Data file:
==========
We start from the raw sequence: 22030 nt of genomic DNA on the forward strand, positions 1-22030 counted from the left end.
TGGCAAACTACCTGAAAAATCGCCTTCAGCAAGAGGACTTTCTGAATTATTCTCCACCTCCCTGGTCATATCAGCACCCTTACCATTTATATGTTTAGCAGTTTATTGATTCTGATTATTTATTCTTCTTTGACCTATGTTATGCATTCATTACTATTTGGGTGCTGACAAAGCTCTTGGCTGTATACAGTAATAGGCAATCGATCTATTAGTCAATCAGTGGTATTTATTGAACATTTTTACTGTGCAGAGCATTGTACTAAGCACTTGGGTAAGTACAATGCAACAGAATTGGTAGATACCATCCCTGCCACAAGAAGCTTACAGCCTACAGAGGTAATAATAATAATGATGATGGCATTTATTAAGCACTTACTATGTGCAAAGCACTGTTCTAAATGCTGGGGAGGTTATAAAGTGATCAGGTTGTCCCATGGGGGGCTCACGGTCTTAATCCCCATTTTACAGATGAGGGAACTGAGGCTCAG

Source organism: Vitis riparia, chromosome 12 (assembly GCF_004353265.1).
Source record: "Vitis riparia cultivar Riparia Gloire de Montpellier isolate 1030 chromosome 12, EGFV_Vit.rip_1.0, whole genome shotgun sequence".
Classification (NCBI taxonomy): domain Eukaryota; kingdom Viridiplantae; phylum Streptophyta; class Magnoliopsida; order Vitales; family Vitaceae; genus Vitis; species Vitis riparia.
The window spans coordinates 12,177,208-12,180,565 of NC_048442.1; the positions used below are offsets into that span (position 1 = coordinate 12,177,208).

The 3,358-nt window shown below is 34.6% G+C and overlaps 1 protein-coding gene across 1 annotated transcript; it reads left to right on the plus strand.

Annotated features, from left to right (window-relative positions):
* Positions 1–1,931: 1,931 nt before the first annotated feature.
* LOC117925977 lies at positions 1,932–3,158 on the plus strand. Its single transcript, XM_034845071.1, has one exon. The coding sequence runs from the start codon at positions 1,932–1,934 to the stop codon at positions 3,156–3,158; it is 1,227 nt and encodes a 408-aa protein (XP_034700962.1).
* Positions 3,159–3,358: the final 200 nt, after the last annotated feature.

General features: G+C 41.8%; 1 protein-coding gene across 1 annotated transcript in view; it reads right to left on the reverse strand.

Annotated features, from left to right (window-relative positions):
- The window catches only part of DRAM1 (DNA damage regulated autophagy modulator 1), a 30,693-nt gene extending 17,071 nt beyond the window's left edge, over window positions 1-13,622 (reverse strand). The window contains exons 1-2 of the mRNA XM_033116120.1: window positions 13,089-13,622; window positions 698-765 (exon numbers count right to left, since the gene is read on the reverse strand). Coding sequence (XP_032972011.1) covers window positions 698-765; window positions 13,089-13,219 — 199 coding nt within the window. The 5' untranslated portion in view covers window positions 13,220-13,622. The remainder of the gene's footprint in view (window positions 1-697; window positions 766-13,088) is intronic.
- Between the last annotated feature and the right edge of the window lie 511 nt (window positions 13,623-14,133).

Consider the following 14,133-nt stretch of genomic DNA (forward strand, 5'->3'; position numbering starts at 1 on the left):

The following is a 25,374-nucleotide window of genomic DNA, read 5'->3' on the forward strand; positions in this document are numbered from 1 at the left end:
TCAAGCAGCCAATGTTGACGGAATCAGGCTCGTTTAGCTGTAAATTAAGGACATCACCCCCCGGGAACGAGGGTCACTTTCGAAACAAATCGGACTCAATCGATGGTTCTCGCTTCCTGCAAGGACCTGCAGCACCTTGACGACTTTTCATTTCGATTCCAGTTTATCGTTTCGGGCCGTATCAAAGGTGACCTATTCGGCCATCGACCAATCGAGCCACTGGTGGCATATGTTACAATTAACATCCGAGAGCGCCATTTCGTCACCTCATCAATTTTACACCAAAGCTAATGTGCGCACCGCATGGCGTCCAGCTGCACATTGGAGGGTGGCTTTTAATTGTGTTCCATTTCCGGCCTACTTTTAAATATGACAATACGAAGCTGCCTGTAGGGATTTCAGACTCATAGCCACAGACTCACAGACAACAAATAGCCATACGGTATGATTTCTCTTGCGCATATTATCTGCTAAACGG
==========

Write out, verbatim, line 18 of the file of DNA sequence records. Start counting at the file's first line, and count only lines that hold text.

TCAAGCAGCCAATGTTGACGGAATCAGGCTCGTTTAGCTGTAAATTAAGGACATCACCCCCCGGGAACGAGGGTCACTTTCGAAACAAATCGGACTCAATCGATGGTTCTCGCTTCCTGCAAGGACCTGCAGCACCTTGACGACTTTTCATTTCGATTCCAGTTTATCGTTTCGGGCCGTATCAAAGGTGACCTATTCGGCCATCGACCAATCGAGCCACTGGTGGCATATGTTACAATTAACATCCGAGAGCGCCATTTCGTCACCTCATCAATTTTACACCAAAGCTAATGTGCGCACCGCATGGCGTCCAGCTGCACATTGGAGGGTGGCTTTTAATTGTGTTCCATTTCCGGCCTACTTTTAAATATGACAATACGAAGCTGCCTGTAGGGATTTCAGACTCATAGCCACAGACTCACAGACAACAAATAGCCATACGGTATGATTTCTCTTGCGCATATTATCTGCTAAACGG